SHOCKING: MP claims more than one businessman calling the shots over seat allocations
(NST) - PORT KLANG: A day after Parti Keadilan Rakyat (PKR) strategic director Rafizi Ramli announced on Twitter his decision to quit his Selangor government post, the Kapar member of parliament has inflicted on the party another damaging tweet.
"Shocked to read Nanban news yesterday, all PKR Indian parliamentary seats decided by a businessman," the Kapar MP S. Manikavasagam, of PKR, tweeted yesterday afternoon.
When contacted, he said the news confirmed what he had already known about the goings on in the party.
He said there were a number of businessmen involved, those using their money and exerting influence to have a say in who gets to contest in the coming general election.
"Some of the businessmen wanted to contest while others wished to place their own candidates in the parliamentary seats.
"If they really want to help the party, they must do it sincerely and not because they want any favours from the leadership.
"These businessmen are not even PKR members and some have just joined the party."
He said he did not want his future in the party to be decided by any businessmen.
"I have kept quiet for a long time but now I have to speak out. I have to tell the truth."
Meanwhile Human Resources Minister Datuk Seri Dr S. Subramaniam said the allegation revealed PKR's true colours.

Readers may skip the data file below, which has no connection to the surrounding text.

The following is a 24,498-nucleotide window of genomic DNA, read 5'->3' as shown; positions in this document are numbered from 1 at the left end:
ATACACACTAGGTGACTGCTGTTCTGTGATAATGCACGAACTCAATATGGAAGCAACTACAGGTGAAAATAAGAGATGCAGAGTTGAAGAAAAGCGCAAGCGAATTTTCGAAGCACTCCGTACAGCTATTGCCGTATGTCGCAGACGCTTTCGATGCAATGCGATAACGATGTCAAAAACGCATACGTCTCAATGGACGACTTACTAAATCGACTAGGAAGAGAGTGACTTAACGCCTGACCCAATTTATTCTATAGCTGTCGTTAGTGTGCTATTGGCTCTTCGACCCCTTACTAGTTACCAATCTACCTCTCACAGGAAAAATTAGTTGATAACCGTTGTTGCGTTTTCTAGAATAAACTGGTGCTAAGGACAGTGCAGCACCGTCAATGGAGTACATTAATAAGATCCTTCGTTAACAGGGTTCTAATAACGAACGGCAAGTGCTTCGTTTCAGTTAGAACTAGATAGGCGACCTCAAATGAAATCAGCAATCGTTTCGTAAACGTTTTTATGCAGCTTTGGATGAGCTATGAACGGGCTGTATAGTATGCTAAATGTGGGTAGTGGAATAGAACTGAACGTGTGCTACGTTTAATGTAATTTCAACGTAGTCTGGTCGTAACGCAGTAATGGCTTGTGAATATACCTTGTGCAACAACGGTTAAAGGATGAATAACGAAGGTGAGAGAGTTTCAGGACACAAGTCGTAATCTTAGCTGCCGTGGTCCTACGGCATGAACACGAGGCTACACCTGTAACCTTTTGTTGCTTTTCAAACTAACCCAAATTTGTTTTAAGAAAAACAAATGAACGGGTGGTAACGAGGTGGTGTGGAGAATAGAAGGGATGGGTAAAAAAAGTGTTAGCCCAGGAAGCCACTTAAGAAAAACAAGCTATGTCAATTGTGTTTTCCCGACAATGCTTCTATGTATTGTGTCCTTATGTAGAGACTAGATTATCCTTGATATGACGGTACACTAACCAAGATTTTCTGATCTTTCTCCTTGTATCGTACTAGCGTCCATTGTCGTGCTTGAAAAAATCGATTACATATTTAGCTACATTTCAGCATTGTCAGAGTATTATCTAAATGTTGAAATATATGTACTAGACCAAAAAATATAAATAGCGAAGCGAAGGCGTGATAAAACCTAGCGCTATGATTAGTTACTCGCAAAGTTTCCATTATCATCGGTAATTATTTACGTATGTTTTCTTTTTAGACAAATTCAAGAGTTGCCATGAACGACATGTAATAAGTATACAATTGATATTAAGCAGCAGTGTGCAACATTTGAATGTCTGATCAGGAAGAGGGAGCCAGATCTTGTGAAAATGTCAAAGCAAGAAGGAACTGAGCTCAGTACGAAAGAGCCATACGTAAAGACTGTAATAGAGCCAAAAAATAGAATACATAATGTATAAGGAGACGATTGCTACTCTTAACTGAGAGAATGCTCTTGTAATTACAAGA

"I don't know whether this is true or not but if it is true, this reflects PKR's true nature where its leadership and members can be influenced by outsiders, including business people," he said after the closing of a three-month Indian women entrepreneurship training programme, here, yesterday.
Some 100 Indian women nationwide enrolled in the three-month programme, fully supported by the ministry to prepare them to open nurseries and become preschool teachers and kindergarten owners.
He said the programme, conducted by Eduwis Sdn Bhd, was part of the government's effort to elevate the Indian community's socio-economic standing. "It is my hope that graduates can open their own nurseries and kindergartens and continue to seek knowledge and contribute to the society and their family.
"Little by little, through programmes like this, we can improve the Indian community's quality of life and reduce other issues plaguing it."